Rising 154 ft above the Great Plaza, Tikal Temple I has been an icon of Classic Maya architecture since Alfred Maudslay first cleared it from the forest's grip in 1882.
Though barely visible today, its high roofcomb is decorated with a seated sculpture of Jasaw Chan K'awil.
Martin & Grube, Chronicle of the Maya Kings and Queens, p. 47
"Temple I, the funerary shrine of Ah Cacau [now referred to as Jasaw Chan K'awil], was built after his death, probably under instructions he gave to his son and successor, Yax Kin Caan Chac [Yik'in Chan K'awil].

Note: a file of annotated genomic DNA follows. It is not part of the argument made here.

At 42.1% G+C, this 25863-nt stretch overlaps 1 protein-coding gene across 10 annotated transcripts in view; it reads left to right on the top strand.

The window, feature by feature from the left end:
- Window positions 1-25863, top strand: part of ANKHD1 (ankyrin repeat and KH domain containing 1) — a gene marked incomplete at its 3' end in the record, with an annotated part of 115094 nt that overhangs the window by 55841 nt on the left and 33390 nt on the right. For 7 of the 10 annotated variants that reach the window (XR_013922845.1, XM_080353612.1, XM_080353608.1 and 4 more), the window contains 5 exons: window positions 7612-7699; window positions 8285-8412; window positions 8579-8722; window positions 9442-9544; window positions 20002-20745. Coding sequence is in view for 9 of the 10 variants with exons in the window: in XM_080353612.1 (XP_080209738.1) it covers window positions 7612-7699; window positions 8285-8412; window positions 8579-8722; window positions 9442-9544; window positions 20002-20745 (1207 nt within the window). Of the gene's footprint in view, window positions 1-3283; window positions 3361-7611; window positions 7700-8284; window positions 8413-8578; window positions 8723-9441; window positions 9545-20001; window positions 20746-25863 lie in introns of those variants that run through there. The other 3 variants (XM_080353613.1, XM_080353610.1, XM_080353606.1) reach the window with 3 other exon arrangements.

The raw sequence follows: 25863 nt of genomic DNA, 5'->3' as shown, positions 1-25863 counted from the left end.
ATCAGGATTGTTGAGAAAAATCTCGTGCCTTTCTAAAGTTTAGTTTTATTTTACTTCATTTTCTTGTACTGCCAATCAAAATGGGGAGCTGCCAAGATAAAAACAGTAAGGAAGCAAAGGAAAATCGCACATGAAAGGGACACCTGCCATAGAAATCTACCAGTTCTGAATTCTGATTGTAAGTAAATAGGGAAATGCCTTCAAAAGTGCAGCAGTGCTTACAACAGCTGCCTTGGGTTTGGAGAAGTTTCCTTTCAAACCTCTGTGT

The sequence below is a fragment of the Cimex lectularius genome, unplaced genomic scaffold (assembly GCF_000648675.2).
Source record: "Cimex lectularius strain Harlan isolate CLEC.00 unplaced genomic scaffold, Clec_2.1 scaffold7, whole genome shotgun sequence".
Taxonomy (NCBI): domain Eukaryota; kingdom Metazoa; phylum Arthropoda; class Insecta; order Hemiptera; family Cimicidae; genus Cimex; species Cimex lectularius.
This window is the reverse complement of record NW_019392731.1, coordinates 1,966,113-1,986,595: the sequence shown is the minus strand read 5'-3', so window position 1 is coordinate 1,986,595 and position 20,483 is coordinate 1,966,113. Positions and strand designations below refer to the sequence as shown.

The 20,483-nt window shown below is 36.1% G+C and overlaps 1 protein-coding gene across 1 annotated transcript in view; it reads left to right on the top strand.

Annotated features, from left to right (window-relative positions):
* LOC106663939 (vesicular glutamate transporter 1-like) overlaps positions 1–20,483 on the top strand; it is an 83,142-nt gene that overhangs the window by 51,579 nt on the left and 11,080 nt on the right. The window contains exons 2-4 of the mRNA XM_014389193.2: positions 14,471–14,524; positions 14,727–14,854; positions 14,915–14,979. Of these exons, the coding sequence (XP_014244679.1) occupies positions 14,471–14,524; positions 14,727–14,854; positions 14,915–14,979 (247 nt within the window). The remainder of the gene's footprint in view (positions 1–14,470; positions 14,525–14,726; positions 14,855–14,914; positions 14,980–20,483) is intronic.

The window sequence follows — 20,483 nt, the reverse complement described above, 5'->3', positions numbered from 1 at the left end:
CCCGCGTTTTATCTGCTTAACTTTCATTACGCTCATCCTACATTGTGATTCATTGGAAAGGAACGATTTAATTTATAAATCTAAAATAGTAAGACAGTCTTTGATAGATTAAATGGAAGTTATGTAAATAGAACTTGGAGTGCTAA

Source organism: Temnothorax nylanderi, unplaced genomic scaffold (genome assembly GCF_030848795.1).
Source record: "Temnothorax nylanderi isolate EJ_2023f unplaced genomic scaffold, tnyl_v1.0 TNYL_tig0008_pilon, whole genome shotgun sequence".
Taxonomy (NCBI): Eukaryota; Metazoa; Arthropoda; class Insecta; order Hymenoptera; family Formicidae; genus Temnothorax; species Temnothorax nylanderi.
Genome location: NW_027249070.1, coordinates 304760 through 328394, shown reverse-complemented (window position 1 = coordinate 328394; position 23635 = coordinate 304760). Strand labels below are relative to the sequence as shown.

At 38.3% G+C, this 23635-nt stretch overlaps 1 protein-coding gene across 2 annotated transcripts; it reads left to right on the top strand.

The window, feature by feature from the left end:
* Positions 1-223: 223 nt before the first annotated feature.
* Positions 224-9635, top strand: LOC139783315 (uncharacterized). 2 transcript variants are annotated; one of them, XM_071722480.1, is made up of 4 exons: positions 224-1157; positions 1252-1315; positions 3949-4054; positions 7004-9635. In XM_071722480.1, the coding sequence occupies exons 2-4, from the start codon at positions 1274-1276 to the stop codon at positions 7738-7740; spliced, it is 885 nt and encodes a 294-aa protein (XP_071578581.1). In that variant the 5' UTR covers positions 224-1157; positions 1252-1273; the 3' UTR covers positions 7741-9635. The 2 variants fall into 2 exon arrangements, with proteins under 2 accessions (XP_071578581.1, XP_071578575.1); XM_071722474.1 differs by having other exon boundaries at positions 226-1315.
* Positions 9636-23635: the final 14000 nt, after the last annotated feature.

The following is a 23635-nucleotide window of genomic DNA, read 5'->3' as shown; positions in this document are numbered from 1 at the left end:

Ah Cacau's tomb was discovered underneath the shrine, north of the centerline of the pyramid.
On its summit is a three-room temple surmounted by a huge roof comb portraying the ruler seated on his throne; this temple undoubtedly served as his mortuary shrine.
A carved wooden lintel inside the shrine depicts Ah Cacau seated before an immense jaguar-protector deity, and records his inauguration."
Robert Sharer, The Ancient Maya, 160-163.
A series of stacked platforms creates the pyramid effect, which is most easily seen on Temple I with its nine platforms and elegant proportions. From below the temple itself appears to be in the heavens.
Peter Harrison, The Lords of Tikal, p. 116
NOTE: In Maya mythology, there were nine levels of the underworld, which correspond to the nine platforms of the pyramid.